Warren Thayer
10 years 6 months ago

They’ll thrive. Quality products with unique features you just can’t find anywhere else. If 5% of their trading base is within 100 miles, they’ve got a good built-in group of shoppers. They position themselves as a workingman’s L.L.Bean, with attitude. Return policy’s excellent but as I say, quality is there, so I’d suspect returns are relatively rare.

Bill Emerson
Bill Emerson
10 years 6 months ago

Opening a store to bring a catalog/internet brand to tangible life is always a lot of fun. With all the attention and resources this store will get from the HQ, it will no doubt also produce a good solid, if not profitable, result.

The obvious parallel is L.L Bean, the deservedly loved outdoor brand. They opened a truly fantastic location in Freeport, Maine that is a must-see for anyone traveling in that area. Based on its apparent success, there are now 15 stores.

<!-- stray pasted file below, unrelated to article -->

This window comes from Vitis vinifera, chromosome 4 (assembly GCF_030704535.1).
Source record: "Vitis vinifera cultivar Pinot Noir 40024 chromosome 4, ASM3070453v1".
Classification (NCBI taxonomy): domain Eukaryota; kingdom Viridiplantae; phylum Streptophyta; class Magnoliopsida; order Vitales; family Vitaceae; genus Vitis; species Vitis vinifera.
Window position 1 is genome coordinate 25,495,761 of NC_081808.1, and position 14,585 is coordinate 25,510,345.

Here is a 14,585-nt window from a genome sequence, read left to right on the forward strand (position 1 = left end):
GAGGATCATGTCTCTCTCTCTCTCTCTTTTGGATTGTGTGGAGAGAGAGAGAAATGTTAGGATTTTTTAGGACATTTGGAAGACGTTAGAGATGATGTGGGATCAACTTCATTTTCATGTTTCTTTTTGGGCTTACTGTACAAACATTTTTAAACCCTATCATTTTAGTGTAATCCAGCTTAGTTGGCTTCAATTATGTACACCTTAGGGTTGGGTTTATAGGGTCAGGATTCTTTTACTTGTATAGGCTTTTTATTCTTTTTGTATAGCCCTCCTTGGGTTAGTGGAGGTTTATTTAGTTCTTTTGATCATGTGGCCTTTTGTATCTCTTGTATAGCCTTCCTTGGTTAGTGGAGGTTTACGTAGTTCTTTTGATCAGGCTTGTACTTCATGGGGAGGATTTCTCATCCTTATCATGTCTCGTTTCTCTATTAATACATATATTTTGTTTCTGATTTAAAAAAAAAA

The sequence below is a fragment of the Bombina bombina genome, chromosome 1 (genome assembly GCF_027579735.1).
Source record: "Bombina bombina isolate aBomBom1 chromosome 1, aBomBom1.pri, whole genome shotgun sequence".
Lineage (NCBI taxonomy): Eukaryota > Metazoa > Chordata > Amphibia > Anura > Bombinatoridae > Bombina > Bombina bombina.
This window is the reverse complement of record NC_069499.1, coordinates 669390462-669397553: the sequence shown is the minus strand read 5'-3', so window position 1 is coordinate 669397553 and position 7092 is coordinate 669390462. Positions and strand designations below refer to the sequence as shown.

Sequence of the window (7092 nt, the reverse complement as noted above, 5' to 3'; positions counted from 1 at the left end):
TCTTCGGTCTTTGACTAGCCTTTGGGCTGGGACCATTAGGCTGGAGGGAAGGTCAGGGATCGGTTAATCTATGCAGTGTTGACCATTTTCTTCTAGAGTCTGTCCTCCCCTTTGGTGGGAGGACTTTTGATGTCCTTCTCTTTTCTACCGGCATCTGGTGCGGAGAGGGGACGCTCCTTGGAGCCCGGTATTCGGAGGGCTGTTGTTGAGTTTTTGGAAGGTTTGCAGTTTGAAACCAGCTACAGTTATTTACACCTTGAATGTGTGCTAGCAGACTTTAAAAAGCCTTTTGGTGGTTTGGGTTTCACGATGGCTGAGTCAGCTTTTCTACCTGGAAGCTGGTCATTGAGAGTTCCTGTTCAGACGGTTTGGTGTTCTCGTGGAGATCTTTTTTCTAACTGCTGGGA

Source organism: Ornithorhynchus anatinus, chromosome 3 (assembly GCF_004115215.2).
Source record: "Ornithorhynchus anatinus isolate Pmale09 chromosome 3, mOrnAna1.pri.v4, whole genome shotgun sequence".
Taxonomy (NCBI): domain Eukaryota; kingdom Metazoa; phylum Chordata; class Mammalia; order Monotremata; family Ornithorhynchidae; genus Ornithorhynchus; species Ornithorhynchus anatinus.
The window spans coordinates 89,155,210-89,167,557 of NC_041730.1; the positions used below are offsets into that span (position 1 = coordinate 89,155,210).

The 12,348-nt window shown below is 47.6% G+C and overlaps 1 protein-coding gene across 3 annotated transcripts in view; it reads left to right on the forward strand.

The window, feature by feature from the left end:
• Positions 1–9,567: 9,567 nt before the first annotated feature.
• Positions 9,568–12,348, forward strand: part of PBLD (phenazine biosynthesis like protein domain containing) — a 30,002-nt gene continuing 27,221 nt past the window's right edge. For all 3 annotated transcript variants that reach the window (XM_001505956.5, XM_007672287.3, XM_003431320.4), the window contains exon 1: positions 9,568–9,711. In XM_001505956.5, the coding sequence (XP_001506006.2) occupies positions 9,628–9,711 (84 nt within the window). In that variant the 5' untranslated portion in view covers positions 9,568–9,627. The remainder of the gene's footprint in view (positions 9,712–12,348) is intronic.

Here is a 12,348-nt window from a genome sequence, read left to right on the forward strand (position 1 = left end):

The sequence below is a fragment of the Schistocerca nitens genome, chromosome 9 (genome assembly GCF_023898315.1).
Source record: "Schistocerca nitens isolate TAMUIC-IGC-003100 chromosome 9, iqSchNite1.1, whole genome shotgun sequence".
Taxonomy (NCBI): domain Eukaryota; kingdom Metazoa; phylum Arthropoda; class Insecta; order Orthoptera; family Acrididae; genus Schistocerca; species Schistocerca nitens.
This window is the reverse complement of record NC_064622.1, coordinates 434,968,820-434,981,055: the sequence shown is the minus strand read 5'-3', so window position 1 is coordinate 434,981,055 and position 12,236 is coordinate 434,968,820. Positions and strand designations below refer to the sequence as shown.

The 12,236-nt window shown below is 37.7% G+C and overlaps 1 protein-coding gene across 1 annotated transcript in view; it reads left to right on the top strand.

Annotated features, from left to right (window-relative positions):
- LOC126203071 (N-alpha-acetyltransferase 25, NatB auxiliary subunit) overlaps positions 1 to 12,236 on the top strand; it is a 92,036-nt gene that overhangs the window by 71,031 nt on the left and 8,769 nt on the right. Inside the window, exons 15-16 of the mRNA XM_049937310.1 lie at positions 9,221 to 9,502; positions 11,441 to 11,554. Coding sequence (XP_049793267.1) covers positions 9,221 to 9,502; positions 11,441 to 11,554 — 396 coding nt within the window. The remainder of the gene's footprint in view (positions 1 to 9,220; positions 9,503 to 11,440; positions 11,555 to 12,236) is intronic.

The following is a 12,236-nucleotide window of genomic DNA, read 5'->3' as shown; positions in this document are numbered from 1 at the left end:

It’s worth noting that several years passed between the opening of the flagship store and the opening of other locations. Running a 4-wall operation is (obviously) a whole different world than running a catalog operation. It can be a huge distraction to senior management. It’s smart to go slowly, particularly in our current environment where the internet is growing and 4-wall is shrinking.

Ryan Mathews
10 years 6 months ago

Controlled growth is good. A store–even an oddly located one–may be fine. Let’s hope they resist the temptation of rapid expansion.

Dave Wendland
10 years 6 months ago